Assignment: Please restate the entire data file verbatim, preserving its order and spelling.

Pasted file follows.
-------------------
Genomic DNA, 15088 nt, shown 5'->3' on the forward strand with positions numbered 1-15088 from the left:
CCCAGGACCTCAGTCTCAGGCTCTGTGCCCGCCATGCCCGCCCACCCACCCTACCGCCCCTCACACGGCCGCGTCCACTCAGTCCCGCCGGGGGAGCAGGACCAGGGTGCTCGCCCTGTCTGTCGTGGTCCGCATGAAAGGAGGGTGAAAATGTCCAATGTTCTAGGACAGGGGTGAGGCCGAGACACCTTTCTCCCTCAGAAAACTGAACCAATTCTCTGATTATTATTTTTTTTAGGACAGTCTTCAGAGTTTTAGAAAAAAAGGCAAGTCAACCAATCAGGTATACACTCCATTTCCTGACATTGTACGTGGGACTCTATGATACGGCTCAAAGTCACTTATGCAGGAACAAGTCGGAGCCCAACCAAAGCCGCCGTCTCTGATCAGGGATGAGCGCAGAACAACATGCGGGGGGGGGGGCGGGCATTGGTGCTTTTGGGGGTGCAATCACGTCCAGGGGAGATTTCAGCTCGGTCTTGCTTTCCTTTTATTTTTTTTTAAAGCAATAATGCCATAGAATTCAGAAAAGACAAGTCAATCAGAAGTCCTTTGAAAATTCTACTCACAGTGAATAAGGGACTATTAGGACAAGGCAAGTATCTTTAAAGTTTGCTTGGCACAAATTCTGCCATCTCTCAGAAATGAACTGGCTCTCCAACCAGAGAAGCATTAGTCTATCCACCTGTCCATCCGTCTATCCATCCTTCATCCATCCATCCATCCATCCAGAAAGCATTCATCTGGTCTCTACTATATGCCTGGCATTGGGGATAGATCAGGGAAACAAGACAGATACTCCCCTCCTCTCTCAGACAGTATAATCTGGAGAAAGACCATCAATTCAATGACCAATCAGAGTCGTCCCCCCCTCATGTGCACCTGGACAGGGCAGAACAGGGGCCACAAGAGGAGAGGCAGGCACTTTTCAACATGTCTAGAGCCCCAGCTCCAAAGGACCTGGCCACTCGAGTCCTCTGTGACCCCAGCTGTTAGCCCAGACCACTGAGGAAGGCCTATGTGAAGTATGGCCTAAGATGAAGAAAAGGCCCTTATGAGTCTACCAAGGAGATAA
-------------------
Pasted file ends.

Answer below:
Genomic DNA, 15088 nt, shown 5'->3' on the forward strand with positions numbered 1-15088 from the left:
CCCAGGACCTCAGTCTCAGGCTCTGTGCCCGCCATGCCCGCCCACCCACCCTACCGCCCCTCACACGGCCGCGTCCACTCAGTCCCGCCGGGGGAGCAGGACCAGGGTGCTCGCCCTGTCTGTCGTGGTCCGCATGAAAGGAGGGTGAAAATGTCCAATGTTCTAGGACAGGGGTGAGGCCGAGACACCTTTCTCCCTCAGAAAACTGAACCAATTCTCTGATTATTATTTTTTTTAGGACAGTCTTCAGAGTTTTAGAAAAAAAGGCAAGTCAACCAATCAGGTATACACTCCATTTCCTGACATTGTACGTGGGACTCTATGATACGGCTCAAAGTCACTTATGCAGGAACAAGTCGGAGCCCAACCAAAGCCGCCGTCTCTGATCAGGGATGAGCGCAGAACAACATGCGGGGGGGGGGGCGGGCATTGGTGCTTTTGGGGGTGCAATCACGTCCAGGGGAGATTTCAGCTCGGTCTTGCTTTCCTTTTATTTTTTTTTAAAGCAATAATGCCATAGAATTCAGAAAAGACAAGTCAATCAGAAGTCCTTTGAAAATTCTACTCACAGTGAATAAGGGACTATTAGGACAAGGCAAGTATCTTTAAAGTTTGCTTGGCACAAATTCTGCCATCTCTCAGAAATGAACTGGCTCTCCAACCAGAGAAGCATTAGTCTATCCACCTGTCCATCCGTCTATCCATCCTTCATCCATCCATCCATCCATCCAGAAAGCATTCATCTGGTCTCTACTATATGCCTGGCATTGGGGATAGATCAGGGAAACAAGACAGATACTCCCCTCCTCTCTCAGACAGTATAATCTGGAGAAAGACCATCAATTCAATGACCAATCAGAGTCGTCCCCCCCTCATGTGCACCTGGACAGGGCAGAACAGGGGCCACAAGAGGAGAGGCAGGCACTTTTCAACATGTCTAGAGCCCCAGCTCCAAAGGACCTGGCCACTCGAGTCCTCTGTGACCCCAGCTGTTAGCCCAGACCACTGAGGAAGGCCTATGTGAAGTATGGCCTAAGATGAAGAAAAGGCCCTTATGAGTCTACCAAGGAGATAA